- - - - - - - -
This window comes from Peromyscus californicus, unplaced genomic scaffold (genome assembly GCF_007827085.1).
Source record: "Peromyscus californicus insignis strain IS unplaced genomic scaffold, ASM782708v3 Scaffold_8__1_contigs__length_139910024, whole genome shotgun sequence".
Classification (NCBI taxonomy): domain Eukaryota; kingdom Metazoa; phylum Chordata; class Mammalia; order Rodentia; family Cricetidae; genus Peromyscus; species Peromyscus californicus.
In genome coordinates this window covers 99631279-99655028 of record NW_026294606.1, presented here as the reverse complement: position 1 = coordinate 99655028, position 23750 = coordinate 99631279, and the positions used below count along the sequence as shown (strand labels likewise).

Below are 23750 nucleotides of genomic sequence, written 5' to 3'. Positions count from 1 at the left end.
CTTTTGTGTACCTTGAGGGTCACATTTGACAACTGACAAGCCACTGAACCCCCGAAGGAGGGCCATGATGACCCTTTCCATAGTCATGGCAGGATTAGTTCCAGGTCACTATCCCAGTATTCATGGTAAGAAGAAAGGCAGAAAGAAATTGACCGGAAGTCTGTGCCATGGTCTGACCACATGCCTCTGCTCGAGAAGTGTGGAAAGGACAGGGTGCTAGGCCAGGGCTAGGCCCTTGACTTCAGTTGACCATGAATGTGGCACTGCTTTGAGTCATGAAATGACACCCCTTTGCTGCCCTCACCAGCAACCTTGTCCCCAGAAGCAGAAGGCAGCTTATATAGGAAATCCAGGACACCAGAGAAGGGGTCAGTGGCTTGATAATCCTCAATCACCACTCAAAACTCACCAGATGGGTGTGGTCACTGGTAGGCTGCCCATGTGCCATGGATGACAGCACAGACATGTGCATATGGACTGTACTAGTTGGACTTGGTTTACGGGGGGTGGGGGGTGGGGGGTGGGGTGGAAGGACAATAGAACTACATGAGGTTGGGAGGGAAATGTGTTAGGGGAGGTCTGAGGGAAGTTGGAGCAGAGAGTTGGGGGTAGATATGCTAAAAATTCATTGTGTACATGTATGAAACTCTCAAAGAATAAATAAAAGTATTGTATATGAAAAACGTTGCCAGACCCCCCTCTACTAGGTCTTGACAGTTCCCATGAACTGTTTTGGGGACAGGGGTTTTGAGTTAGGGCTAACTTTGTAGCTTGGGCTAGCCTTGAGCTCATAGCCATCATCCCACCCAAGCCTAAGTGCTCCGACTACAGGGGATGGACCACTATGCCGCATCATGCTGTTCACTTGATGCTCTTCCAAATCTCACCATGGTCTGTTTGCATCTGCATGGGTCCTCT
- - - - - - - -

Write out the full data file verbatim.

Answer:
This window comes from Peromyscus californicus, unplaced genomic scaffold (genome assembly GCF_007827085.1).
Source record: "Peromyscus californicus insignis strain IS unplaced genomic scaffold, ASM782708v3 Scaffold_8__1_contigs__length_139910024, whole genome shotgun sequence".
Classification (NCBI taxonomy): domain Eukaryota; kingdom Metazoa; phylum Chordata; class Mammalia; order Rodentia; family Cricetidae; genus Peromyscus; species Peromyscus californicus.
In genome coordinates this window covers 99631279-99655028 of record NW_026294606.1, presented here as the reverse complement: position 1 = coordinate 99655028, position 23750 = coordinate 99631279, and the positions used below count along the sequence as shown (strand labels likewise).

Below are 23750 nucleotides of genomic sequence, written 5' to 3'. Positions count from 1 at the left end.
CTTTTGTGTACCTTGAGGGTCACATTTGACAACTGACAAGCCACTGAACCCCCGAAGGAGGGCCATGATGACCCTTTCCATAGTCATGGCAGGATTAGTTCCAGGTCACTATCCCAGTATTCATGGTAAGAAGAAAGGCAGAAAGAAATTGACCGGAAGTCTGTGCCATGGTCTGACCACATGCCTCTGCTCGAGAAGTGTGGAAAGGACAGGGTGCTAGGCCAGGGCTAGGCCCTTGACTTCAGTTGACCATGAATGTGGCACTGCTTTGAGTCATGAAATGACACCCCTTTGCTGCCCTCACCAGCAACCTTGTCCCCAGAAGCAGAAGGCAGCTTATATAGGAAATCCAGGACACCAGAGAAGGGGTCAGTGGCTTGATAATCCTCAATCACCACTCAAAACTCACCAGATGGGTGTGGTCACTGGTAGGCTGCCCATGTGCCATGGATGACAGCACAGACATGTGCATATGGACTGTACTAGTTGGACTTGGTTTACGGGGGGTGGGGGGTGGGGGGTGGGGTGGAAGGACAATAGAACTACATGAGGTTGGGAGGGAAATGTGTTAGGGGAGGTCTGAGGGAAGTTGGAGCAGAGAGTTGGGGGTAGATATGCTAAAAATTCATTGTGTACATGTATGAAACTCTCAAAGAATAAATAAAAGTATTGTATATGAAAAACGTTGCCAGACCCCCCTCTACTAGGTCTTGACAGTTCCCATGAACTGTTTTGGGGACAGGGGTTTTGAGTTAGGGCTAACTTTGTAGCTTGGGCTAGCCTTGAGCTCATAGCCATCATCCCACCCAAGCCTAAGTGCTCCGACTACAGGGGATGGACCACTATGCCGCATCATGCTGTTCACTTGATGCTCTTCCAAATCTCACCATGGTCTGTTTGCATCTGCATGGGTCCTCT